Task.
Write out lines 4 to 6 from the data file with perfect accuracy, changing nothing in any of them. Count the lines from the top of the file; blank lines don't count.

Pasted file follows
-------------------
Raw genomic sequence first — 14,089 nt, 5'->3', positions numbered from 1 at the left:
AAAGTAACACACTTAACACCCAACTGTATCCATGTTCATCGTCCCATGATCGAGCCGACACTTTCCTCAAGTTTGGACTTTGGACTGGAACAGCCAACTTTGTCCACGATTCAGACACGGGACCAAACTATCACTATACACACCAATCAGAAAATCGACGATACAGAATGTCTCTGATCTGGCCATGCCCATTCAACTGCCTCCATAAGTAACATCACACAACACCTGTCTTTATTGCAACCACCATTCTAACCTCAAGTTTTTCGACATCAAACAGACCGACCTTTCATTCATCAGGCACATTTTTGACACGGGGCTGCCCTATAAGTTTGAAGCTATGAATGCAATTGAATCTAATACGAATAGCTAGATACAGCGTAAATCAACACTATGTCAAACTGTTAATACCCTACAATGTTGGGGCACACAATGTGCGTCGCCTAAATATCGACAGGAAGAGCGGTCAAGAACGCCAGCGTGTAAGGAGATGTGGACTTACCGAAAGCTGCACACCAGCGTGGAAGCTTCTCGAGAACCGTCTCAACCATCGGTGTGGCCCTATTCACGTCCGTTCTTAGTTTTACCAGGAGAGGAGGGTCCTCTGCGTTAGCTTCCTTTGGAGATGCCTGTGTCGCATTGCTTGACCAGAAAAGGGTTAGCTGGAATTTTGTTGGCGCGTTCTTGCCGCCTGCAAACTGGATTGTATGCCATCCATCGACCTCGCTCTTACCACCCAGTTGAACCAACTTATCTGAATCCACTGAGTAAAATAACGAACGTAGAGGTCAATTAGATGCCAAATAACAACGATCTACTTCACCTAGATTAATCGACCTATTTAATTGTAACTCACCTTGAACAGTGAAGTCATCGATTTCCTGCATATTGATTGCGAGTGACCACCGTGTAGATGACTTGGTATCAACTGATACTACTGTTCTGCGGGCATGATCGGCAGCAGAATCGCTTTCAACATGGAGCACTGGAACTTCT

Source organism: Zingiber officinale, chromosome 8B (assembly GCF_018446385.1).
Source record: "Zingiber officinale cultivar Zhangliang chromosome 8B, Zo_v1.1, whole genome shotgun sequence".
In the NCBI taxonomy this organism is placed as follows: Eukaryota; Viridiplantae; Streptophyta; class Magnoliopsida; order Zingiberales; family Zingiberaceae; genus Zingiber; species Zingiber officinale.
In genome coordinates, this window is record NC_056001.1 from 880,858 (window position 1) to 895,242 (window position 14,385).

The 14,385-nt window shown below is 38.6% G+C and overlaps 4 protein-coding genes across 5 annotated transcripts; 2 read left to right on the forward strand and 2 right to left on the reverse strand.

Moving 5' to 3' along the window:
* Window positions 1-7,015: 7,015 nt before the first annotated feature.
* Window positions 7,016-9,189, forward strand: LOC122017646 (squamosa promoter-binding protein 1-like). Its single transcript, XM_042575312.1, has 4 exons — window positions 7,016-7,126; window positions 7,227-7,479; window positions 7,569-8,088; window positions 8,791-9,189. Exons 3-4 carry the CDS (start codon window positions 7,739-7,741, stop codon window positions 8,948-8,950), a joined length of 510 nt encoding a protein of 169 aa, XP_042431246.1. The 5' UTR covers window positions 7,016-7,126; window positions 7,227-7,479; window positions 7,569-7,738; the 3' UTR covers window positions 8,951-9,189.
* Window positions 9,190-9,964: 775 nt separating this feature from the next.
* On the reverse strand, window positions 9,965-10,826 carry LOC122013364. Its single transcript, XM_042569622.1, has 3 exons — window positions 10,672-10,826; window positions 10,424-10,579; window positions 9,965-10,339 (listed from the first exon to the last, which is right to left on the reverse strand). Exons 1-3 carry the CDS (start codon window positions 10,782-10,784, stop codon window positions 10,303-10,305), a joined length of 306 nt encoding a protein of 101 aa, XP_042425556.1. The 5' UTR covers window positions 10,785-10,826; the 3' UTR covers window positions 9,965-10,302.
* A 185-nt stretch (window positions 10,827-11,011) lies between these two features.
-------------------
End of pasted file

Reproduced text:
Source record: "Zingiber officinale cultivar Zhangliang chromosome 8B, Zo_v1.1, whole genome shotgun sequence".
In the NCBI taxonomy this organism is placed as follows: Eukaryota; Viridiplantae; Streptophyta; class Magnoliopsida; order Zingiberales; family Zingiberaceae; genus Zingiber; species Zingiber officinale.
In genome coordinates, this window is record NC_056001.1 from 880,858 (window position 1) to 895,242 (window position 14,385).